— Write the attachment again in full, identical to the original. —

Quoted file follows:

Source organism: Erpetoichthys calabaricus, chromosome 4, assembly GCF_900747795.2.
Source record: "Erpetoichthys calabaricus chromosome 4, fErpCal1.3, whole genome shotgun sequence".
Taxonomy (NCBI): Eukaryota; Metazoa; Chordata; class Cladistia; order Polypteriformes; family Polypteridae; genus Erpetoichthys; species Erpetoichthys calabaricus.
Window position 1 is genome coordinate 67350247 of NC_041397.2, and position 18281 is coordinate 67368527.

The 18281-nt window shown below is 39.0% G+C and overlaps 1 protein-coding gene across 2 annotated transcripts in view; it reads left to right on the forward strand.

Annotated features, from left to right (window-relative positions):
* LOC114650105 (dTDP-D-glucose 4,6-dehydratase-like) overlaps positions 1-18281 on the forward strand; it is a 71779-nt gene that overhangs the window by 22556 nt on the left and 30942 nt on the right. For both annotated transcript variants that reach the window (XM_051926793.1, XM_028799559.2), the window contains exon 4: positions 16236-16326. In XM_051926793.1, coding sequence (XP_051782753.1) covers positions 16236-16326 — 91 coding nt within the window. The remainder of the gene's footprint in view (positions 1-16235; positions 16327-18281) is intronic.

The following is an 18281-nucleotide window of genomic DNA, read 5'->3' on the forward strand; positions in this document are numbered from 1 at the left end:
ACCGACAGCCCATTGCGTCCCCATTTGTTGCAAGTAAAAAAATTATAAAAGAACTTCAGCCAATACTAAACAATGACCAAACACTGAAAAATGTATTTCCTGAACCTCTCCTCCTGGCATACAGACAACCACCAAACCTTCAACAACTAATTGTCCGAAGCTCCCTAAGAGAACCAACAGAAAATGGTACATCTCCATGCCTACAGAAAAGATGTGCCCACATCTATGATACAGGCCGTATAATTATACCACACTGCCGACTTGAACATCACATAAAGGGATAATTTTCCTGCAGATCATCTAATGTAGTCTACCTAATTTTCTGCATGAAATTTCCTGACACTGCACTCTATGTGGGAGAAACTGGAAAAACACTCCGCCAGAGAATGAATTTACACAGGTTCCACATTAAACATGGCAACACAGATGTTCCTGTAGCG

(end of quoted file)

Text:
Source organism: Erpetoichthys calabaricus, chromosome 4, assembly GCF_900747795.2.
Source record: "Erpetoichthys calabaricus chromosome 4, fErpCal1.3, whole genome shotgun sequence".
Taxonomy (NCBI): Eukaryota; Metazoa; Chordata; class Cladistia; order Polypteriformes; family Polypteridae; genus Erpetoichthys; species Erpetoichthys calabaricus.
Window position 1 is genome coordinate 67350247 of NC_041397.2, and position 18281 is coordinate 67368527.

The 18281-nt window shown below is 39.0% G+C and overlaps 1 protein-coding gene across 2 annotated transcripts in view; it reads left to right on the forward strand.

Annotated features, from left to right (window-relative positions):
* LOC114650105 (dTDP-D-glucose 4,6-dehydratase-like) overlaps positions 1-18281 on the forward strand; it is a 71779-nt gene that overhangs the window by 22556 nt on the left and 30942 nt on the right. For both annotated transcript variants that reach the window (XM_051926793.1, XM_028799559.2), the window contains exon 4: positions 16236-16326. In XM_051926793.1, coding sequence (XP_051782753.1) covers positions 16236-16326 — 91 coding nt within the window. The remainder of the gene's footprint in view (positions 1-16235; positions 16327-18281) is intronic.

The following is an 18281-nucleotide window of genomic DNA, read 5'->3' on the forward strand; positions in this document are numbered from 1 at the left end:
ACCGACAGCCCATTGCGTCCCCATTTGTTGCAAGTAAAAAAATTATAAAAGAACTTCAGCCAATACTAAACAATGACCAAACACTGAAAAATGTATTTCCTGAACCTCTCCTCCTGGCATACAGACAACCACCAAACCTTCAACAACTAATTGTCCGAAGCTCCCTAAGAGAACCAACAGAAAATGGTACATCTCCATGCCTACAGAAAAGATGTGCCCACATCTATGATACAGGCCGTATAATTATACCACACTGCCGACTTGAACATCACATAAAGGGATAATTTTCCTGCAGATCATCTAATGTAGTCTACCTAATTTTCTGCATGAAATTTCCTGACACTGCACTCTATGTGGGAGAAACTGGAAAAACACTCCGCCAGAGAATGAATTTACACAGGTTCCACATTAAACATGGCAACACAGATGTTCCTGTAGCG